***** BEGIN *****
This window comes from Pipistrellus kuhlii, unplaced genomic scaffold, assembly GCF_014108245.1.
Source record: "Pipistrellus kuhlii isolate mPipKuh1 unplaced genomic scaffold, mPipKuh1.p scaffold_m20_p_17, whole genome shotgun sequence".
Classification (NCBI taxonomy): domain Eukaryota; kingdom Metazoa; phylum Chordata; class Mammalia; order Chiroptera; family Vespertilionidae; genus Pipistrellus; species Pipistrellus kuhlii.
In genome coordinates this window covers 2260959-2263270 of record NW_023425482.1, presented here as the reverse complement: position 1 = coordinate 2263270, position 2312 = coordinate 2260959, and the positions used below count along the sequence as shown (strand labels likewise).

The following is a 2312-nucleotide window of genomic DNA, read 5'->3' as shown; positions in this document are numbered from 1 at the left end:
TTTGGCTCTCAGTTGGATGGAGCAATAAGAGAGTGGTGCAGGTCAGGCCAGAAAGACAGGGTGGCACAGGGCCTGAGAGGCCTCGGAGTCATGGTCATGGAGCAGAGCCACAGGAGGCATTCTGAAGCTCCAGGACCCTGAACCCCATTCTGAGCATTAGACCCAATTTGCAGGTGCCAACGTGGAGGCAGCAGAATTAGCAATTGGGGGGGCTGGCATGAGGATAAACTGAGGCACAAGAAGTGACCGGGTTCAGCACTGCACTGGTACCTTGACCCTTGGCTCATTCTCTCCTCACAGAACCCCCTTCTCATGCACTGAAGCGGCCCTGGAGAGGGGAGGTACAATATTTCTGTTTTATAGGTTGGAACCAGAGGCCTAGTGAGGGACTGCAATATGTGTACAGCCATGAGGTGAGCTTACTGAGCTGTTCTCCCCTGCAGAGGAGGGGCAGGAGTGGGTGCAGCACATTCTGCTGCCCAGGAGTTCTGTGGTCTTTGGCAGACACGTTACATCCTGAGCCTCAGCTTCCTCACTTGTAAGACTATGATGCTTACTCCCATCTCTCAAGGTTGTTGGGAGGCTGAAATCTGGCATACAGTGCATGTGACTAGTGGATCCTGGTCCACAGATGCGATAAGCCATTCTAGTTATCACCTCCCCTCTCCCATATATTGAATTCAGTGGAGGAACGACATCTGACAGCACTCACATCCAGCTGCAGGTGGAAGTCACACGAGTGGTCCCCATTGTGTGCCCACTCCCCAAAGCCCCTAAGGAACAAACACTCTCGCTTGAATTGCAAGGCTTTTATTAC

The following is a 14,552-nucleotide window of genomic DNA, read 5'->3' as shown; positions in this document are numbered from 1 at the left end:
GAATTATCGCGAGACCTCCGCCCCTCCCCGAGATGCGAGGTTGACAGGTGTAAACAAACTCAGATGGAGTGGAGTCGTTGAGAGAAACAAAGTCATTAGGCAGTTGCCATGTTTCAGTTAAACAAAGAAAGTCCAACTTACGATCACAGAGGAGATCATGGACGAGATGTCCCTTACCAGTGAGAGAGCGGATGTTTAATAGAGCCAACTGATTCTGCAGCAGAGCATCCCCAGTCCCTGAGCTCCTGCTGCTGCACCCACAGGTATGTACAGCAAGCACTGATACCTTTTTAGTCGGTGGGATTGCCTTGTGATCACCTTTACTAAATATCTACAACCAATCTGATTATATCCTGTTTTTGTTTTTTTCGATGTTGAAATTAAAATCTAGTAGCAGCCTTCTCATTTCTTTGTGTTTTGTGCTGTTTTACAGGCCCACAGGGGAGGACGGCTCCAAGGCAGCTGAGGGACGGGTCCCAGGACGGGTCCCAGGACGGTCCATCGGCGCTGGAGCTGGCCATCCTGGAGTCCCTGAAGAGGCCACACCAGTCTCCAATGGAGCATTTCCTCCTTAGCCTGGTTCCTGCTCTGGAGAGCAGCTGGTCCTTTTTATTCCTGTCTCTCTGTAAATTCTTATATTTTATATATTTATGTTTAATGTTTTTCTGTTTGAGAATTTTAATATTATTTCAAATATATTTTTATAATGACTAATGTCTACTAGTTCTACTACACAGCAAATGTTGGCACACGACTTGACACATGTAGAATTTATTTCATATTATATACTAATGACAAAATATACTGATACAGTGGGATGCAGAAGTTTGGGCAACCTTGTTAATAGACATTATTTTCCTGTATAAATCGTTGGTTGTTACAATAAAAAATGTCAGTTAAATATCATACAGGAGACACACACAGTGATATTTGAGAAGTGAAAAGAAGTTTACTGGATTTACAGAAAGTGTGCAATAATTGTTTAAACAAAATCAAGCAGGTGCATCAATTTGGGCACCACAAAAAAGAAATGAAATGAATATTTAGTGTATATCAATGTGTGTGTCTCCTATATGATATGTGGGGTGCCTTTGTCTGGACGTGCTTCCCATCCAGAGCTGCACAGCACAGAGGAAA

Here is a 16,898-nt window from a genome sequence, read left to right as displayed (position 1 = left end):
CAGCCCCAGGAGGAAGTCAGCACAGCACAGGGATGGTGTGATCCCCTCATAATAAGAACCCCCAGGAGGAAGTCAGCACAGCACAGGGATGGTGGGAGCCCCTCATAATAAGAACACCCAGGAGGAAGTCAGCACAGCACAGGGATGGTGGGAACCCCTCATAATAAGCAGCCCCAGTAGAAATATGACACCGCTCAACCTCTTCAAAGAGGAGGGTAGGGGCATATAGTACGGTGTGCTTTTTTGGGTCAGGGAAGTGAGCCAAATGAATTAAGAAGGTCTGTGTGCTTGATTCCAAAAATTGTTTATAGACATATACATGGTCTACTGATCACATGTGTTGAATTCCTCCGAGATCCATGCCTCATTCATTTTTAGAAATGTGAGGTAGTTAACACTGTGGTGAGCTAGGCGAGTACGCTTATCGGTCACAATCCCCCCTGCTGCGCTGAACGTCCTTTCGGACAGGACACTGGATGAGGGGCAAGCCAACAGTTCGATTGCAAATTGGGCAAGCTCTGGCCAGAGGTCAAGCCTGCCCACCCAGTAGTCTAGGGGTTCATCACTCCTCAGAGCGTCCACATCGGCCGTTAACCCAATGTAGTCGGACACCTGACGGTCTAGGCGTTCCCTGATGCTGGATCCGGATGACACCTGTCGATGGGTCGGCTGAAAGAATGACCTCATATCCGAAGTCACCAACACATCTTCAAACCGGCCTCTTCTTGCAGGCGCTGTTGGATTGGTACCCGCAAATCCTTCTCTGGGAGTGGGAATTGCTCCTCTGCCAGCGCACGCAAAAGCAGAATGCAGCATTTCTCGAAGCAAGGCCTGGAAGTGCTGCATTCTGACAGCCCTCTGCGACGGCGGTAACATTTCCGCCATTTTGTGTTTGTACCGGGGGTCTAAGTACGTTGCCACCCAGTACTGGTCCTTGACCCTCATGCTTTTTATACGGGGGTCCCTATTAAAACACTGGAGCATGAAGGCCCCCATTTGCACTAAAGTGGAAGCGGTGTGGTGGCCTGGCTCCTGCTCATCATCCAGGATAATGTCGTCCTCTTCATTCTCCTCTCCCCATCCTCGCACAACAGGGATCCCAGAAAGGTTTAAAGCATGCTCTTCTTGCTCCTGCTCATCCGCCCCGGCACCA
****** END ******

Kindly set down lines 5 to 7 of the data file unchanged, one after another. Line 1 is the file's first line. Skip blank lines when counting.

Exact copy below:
The following is a 2312-nucleotide window of genomic DNA, read 5'->3' as shown; positions in this document are numbered from 1 at the left end:
TTTGGCTCTCAGTTGGATGGAGCAATAAGAGAGTGGTGCAGGTCAGGCCAGAAAGACAGGGTGGCACAGGGCCTGAGAGGCCTCGGAGTCATGGTCATGGAGCAGAGCCACAGGAGGCATTCTGAAGCTCCAGGACCCTGAACCCCATTCTGAGCATTAGACCCAATTTGCAGGTGCCAACGTGGAGGCAGCAGAATTAGCAATTGGGGGGGCTGGCATGAGGATAAACTGAGGCACAAGAAGTGACCGGGTTCAGCACTGCACTGGTACCTTGACCCTTGGCTCATTCTCTCCTCACAGAACCCCCTTCTCATGCACTGAAGCGGCCCTGGAGAGGGGAGGTACAATATTTCTGTTTTATAGGTTGGAACCAGAGGCCTAGTGAGGGACTGCAATATGTGTACAGCCATGAGGTGAGCTTACTGAGCTGTTCTCCCCTGCAGAGGAGGGGCAGGAGTGGGTGCAGCACATTCTGCTGCCCAGGAGTTCTGTGGTCTTTGGCAGACACGTTACATCCTGAGCCTCAGCTTCCTCACTTGTAAGACTATGATGCTTACTCCCATCTCTCAAGGTTGTTGGGAGGCTGAAATCTGGCATACAGTGCATGTGACTAGTGGATCCTGGTCCACAGATGCGATAAGCCATTCTAGTTATCACCTCCCCTCTCCCATATATTGAATTCAGTGGAGGAACGACATCTGACAGCACTCACATCCAGCTGCAGGTGGAAGTCACACGAGTGGTCCCCATTGTGTGCCCACTCCCCAAAGCCCCTAAGGAACAAACACTCTCGCTTGAATTGCAAGGCTTTTATTAC

The following is a 14,552-nucleotide window of genomic DNA, read 5'->3' as shown; positions in this document are numbered from 1 at the left end: